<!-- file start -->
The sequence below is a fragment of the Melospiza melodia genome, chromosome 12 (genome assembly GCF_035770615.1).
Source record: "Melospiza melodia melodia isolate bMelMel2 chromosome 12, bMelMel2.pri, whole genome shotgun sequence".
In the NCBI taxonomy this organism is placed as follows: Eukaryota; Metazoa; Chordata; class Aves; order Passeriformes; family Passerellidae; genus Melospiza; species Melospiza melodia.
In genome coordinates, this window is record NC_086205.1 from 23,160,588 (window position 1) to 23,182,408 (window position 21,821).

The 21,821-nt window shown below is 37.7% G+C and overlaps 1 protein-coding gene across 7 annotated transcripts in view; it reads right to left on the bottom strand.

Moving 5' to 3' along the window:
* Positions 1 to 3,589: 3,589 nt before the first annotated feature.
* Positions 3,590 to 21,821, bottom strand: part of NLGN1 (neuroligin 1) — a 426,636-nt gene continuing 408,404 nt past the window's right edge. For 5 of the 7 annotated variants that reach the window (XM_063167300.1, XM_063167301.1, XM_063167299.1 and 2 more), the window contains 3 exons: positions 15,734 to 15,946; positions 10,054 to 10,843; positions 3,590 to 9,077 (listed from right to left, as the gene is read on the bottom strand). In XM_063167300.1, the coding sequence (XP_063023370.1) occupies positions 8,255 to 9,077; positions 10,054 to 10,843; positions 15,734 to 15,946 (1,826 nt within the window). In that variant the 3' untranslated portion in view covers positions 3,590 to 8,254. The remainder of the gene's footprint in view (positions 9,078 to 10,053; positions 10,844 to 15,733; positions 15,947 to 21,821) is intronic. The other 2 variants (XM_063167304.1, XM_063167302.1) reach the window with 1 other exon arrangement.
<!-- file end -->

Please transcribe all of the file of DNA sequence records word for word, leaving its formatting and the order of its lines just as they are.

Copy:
The sequence below is a fragment of the Melospiza melodia genome, chromosome 12 (genome assembly GCF_035770615.1).
Source record: "Melospiza melodia melodia isolate bMelMel2 chromosome 12, bMelMel2.pri, whole genome shotgun sequence".
In the NCBI taxonomy this organism is placed as follows: Eukaryota; Metazoa; Chordata; class Aves; order Passeriformes; family Passerellidae; genus Melospiza; species Melospiza melodia.
In genome coordinates, this window is record NC_086205.1 from 23,160,588 (window position 1) to 23,182,408 (window position 21,821).

The 21,821-nt window shown below is 37.7% G+C and overlaps 1 protein-coding gene across 7 annotated transcripts in view; it reads right to left on the bottom strand.

Moving 5' to 3' along the window:
* Positions 1 to 3,589: 3,589 nt before the first annotated feature.
* Positions 3,590 to 21,821, bottom strand: part of NLGN1 (neuroligin 1) — a 426,636-nt gene continuing 408,404 nt past the window's right edge. For 5 of the 7 annotated variants that reach the window (XM_063167300.1, XM_063167301.1, XM_063167299.1 and 2 more), the window contains 3 exons: positions 15,734 to 15,946; positions 10,054 to 10,843; positions 3,590 to 9,077 (listed from right to left, as the gene is read on the bottom strand). In XM_063167300.1, the coding sequence (XP_063023370.1) occupies positions 8,255 to 9,077; positions 10,054 to 10,843; positions 15,734 to 15,946 (1,826 nt within the window). In that variant the 3' untranslated portion in view covers positions 3,590 to 8,254. The remainder of the gene's footprint in view (positions 9,078 to 10,053; positions 10,844 to 15,733; positions 15,947 to 21,821) is intronic. The other 2 variants (XM_063167304.1, XM_063167302.1) reach the window with 1 other exon arrangement.